I always wanted to send a message. I always said that if I’m going to make a song then it has to have a message in it because there’s no point in making a song without a message. I look up to 2Pac and all his music was his emotions and he went through a lot of s**t. I mean, I’ve been through s**t but I don’t know if I’ve been through what he went through. Whatever you’re going through then put your emotions in and I think that’s missing in hip-hop at the moment; everybody is too cool for school. You don’t really hear rappers scream but I’ll be screaming, I don’t give a f**k.

Leeds Cockpit 
Before rapping you were really into basketball- could this have been something you would’ve done if you hadn’t got into music?
I would’ve seen myself in basketball. I always wanted to be a basketball player, but my little brother had that talent and he plays for The University of New Mexico; he’s a college basketball player doing real good out there. Me, I could never really listen to a coach, I couldn’t listen to anyone tell me what to do all the time. Every time the coach was screaming at me I’d scream back and then I’d be sitting on the bench and then can’t play the game. So, I play street basketball and all that. Rap, I just felt it, I like talking and putting my message out there so it helped me a lot. So, I see myself doing this and if it wasn’t this I’d be a doctor or lawyer maybe.

Your album “Birth, School, Work, Death” was produced by Ross Robinson who’s worked with the likes of At The Drive In and Korn. What was it like being able to work with him?
It was crazy, he digs into you and gets your mind flowing. One thing he does is ask crazy questions that have no answer; he puts you on the spot. He gets your mind flowing because you’re searching for answers and it opens you up. He has a great way of producing and making sure you get a certain sound to give it that live feeling. That’s why the CD has so much energy, I wanted to make sure it’s loud and in your face. It’s not set to a counter, the temp is swinging back and forth to give you the fulfilling sound. We made six songs in one day, it’s pure energy and everyone was so talented. I had Paul from At The Drive In, Mark and Cody from Blood Brothers, Daniel from Idiot Pilot and them getting in the room together making music was amazing and made me lift my game up.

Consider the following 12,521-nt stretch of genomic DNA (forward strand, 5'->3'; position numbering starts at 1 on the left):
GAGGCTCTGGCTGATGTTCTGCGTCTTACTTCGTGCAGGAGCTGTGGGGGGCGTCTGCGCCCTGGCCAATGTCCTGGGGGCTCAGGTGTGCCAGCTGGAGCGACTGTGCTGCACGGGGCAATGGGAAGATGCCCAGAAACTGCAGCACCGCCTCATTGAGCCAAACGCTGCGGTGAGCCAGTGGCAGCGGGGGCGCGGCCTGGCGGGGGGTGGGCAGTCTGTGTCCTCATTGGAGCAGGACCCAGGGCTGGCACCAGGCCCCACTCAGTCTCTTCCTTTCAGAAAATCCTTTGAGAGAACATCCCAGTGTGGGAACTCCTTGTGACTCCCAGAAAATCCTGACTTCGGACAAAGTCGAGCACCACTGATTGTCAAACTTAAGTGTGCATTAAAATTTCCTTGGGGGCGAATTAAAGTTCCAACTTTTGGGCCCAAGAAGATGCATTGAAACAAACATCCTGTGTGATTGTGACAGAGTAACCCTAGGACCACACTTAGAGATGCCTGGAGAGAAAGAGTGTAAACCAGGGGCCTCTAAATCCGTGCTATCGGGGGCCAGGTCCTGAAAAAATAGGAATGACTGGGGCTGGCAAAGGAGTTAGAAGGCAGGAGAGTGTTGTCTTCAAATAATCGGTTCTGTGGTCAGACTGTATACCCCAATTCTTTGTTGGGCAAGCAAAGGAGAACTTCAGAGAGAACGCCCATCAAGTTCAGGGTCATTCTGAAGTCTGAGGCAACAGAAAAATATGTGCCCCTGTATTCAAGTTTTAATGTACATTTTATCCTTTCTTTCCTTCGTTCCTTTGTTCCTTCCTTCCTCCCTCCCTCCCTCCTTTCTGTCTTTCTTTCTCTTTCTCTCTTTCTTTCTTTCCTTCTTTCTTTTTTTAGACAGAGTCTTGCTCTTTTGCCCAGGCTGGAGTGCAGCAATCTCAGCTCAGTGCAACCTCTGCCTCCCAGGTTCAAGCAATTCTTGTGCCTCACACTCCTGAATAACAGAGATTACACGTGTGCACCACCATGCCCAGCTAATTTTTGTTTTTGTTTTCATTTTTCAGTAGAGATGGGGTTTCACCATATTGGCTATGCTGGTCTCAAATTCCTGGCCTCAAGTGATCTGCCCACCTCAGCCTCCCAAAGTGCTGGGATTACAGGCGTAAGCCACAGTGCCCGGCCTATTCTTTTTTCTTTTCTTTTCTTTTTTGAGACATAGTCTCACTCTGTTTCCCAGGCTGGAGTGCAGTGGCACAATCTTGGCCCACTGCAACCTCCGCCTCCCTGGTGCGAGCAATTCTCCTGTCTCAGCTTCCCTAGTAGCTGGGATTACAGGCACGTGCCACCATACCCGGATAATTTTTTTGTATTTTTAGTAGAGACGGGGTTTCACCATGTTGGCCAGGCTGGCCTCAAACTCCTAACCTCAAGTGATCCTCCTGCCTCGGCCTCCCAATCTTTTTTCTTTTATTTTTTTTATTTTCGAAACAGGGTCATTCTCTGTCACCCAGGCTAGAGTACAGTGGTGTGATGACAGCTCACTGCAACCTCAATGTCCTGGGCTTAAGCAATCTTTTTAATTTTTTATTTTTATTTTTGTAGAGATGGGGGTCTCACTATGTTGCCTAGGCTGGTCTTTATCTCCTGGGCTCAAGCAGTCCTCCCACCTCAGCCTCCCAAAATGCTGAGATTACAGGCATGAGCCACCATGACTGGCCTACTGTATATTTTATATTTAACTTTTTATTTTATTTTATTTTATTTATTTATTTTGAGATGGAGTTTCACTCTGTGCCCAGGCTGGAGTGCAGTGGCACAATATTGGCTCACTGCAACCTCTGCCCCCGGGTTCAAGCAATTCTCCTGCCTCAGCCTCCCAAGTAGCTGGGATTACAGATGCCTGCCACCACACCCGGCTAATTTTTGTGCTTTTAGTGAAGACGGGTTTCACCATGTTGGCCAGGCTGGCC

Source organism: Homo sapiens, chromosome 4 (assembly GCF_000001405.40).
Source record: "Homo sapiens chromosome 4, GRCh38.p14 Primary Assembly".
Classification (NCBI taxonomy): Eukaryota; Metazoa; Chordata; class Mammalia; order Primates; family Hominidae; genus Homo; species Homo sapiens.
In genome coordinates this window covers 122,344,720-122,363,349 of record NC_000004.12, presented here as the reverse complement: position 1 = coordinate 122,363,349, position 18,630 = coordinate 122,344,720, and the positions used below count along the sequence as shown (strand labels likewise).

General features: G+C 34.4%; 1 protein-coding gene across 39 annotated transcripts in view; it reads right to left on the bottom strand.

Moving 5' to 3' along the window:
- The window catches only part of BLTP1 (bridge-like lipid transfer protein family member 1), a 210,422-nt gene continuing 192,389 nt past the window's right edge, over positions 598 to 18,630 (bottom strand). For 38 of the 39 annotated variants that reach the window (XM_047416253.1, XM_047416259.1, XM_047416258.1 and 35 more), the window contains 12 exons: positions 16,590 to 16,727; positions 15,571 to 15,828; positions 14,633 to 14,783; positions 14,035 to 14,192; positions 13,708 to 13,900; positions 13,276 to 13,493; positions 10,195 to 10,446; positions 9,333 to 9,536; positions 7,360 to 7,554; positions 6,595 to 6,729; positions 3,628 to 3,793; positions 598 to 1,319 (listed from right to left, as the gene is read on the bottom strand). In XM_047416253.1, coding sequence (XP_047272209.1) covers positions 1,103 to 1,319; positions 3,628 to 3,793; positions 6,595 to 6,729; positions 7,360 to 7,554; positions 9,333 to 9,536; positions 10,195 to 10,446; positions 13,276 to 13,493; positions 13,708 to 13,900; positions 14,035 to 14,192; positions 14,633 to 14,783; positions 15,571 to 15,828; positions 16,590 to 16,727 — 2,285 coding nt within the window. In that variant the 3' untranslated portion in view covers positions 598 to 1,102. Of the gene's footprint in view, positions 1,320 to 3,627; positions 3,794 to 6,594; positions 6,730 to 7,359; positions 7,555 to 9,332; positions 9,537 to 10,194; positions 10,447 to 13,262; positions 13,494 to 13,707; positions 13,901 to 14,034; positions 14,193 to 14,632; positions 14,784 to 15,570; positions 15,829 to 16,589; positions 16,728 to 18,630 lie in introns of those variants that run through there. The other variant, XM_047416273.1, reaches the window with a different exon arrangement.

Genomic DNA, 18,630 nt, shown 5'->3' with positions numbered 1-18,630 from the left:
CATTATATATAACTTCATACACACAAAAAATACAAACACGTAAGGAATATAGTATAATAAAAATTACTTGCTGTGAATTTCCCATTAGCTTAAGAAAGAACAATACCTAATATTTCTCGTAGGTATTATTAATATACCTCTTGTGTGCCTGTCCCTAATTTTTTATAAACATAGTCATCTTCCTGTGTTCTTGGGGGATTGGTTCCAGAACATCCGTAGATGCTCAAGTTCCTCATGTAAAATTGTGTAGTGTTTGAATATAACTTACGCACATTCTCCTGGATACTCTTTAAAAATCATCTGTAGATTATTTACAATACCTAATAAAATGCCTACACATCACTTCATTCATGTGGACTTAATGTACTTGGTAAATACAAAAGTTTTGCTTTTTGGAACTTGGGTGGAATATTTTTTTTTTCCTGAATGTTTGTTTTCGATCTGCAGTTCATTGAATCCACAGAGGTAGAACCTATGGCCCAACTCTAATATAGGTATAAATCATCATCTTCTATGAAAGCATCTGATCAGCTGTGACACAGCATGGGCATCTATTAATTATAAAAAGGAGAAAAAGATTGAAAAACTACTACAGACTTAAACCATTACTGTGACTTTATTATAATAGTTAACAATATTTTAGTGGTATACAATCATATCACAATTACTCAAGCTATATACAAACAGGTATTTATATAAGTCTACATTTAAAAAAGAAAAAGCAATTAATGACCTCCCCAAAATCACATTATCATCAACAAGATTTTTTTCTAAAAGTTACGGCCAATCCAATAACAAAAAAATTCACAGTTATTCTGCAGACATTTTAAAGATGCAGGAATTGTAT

I saw that you apparently like tea and chocolate? So, what do you think of our British tea and chocolate?  
Lots! I’m drinking British tea all the time; all day every day especially because of my voice. Then I’ve been mixing it with the chocolate, what’s it called again, the purple one? Cadburys. Oh my goodness, that’s so good, it is so good! I’ve been trying to get my fitness going on but that might be my messed up part right there. Tea, chocolate, Jack and coke, that’s my diet and I’m good.

What else do you have planned for 2012?
Australia and think I’m heading out to Japan and I’ve got The Warped Tour in America and then I’m going on tour with this band Mindless Self Induglence in March. I’m a busy man but I like to be busy. I love being on the road.

And here's what happened when Hyro Da Hero took to the stage...

Hyro Da Hero
Hyro Da Hero is a man that definitely talks the talk, but how will his live show fair against the backdrop of the crowd here at Leeds Cockpit? His opening certainly is empowering enough, using the famous Charlie Chaplin speech from the 40s film The Great Dictator. The heavy guitar riffs kick in and Hyro Da Hero’s vocals capture album track “Ghetto Ambiance”.The performance is tight and together; main man Hyro and his band working in sync, yet nothing seems rehearsed or staged in their set. Both the band and Hyro instigate an intense energy as they take to the stage, forcing the crowd to surge towards the stage.
Hyro Da Hero at Leeds Cockpit

Hyro plays off the crowd; “Put your middle fingers up” he demands and as the crowd comply he bursts into “Fuck You (Say It To Your Face)”. Tracks such as “Beam Me Up”, taken from the acclaimed album “Birth, School, Work, Death” are played alongside Hyro’s previous mixtape tracks, such as the catchy “Dirty South Rock”.

Post-hardcore screams are blended with heavy riffs and witty rhymes.  The set definitely wouldn’t have that same excitement and rawness to it without the full backing band and DJ, but it is Hyro’s charisma and self belief that drives the set.
Hyro Da Hero is in his element up there on stage and the additional energy that the band brings only adds testament to the success of the metal/hip-hop fusion.